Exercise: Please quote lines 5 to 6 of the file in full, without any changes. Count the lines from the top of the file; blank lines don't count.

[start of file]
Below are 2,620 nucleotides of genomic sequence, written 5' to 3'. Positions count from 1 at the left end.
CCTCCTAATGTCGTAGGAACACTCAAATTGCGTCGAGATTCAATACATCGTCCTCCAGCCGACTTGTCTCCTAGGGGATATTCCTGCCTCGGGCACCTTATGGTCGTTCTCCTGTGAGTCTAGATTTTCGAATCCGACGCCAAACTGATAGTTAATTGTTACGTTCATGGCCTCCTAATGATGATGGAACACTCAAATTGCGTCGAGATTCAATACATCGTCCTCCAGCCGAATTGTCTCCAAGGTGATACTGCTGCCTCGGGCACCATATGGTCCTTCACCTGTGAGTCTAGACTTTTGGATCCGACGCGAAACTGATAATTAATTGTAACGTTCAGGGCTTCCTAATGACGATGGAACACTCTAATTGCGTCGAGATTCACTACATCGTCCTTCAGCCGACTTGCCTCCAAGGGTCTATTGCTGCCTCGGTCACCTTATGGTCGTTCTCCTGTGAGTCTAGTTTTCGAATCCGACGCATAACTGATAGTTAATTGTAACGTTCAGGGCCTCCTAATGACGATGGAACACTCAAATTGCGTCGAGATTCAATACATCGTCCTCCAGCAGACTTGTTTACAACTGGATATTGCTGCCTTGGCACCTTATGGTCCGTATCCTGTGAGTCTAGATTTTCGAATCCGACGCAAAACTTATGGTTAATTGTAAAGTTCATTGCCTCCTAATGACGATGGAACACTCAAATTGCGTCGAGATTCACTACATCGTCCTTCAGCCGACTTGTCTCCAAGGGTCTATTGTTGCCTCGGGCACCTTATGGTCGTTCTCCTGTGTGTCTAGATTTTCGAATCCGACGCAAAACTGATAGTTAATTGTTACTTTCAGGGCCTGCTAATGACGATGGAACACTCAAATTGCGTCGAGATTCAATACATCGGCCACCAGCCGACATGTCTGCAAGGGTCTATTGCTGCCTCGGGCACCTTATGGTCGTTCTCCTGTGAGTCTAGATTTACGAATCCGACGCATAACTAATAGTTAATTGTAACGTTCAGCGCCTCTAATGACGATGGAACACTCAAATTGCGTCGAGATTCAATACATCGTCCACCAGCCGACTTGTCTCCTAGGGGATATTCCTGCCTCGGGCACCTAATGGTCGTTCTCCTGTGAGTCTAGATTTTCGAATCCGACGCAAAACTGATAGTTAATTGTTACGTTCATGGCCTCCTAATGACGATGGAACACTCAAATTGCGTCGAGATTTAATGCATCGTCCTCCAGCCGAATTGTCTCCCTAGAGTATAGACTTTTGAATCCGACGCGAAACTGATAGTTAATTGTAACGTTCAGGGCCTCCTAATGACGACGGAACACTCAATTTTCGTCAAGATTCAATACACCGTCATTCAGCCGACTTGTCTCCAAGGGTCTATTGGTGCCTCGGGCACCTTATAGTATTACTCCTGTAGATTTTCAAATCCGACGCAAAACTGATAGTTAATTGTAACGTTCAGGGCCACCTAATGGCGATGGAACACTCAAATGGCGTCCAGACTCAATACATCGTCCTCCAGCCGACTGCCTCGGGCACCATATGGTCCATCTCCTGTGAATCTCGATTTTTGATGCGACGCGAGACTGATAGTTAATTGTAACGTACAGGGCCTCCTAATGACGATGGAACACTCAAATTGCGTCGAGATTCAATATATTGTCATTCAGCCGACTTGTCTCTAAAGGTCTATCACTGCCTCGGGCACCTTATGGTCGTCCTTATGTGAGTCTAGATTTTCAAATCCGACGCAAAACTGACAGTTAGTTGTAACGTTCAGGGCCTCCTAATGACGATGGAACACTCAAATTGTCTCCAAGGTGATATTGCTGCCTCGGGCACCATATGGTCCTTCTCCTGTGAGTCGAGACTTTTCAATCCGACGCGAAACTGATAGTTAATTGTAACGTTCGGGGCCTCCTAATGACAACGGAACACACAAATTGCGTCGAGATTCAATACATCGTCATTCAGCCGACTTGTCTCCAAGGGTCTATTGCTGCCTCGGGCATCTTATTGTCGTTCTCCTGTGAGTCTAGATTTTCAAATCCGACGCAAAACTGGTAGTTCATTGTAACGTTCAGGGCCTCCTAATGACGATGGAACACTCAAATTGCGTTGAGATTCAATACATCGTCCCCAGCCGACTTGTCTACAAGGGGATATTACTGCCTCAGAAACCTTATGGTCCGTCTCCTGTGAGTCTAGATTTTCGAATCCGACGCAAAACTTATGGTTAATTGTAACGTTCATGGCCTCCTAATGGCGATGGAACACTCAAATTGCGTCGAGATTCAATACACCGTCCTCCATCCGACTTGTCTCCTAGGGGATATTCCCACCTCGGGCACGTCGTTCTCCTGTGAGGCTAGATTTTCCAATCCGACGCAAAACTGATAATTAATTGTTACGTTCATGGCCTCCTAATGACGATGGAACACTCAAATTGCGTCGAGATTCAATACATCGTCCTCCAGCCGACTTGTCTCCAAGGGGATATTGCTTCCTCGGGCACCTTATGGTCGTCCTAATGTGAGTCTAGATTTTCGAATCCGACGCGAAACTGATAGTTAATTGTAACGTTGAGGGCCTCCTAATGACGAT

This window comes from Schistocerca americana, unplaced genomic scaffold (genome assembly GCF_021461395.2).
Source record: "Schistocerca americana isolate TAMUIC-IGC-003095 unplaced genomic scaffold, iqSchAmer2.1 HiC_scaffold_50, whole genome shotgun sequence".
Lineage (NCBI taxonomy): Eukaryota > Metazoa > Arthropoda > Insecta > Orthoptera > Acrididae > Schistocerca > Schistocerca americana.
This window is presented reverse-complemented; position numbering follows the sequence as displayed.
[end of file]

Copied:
Lineage (NCBI taxonomy): Eukaryota > Metazoa > Arthropoda > Insecta > Orthoptera > Acrididae > Schistocerca > Schistocerca americana.
This window is presented reverse-complemented; position numbering follows the sequence as displayed.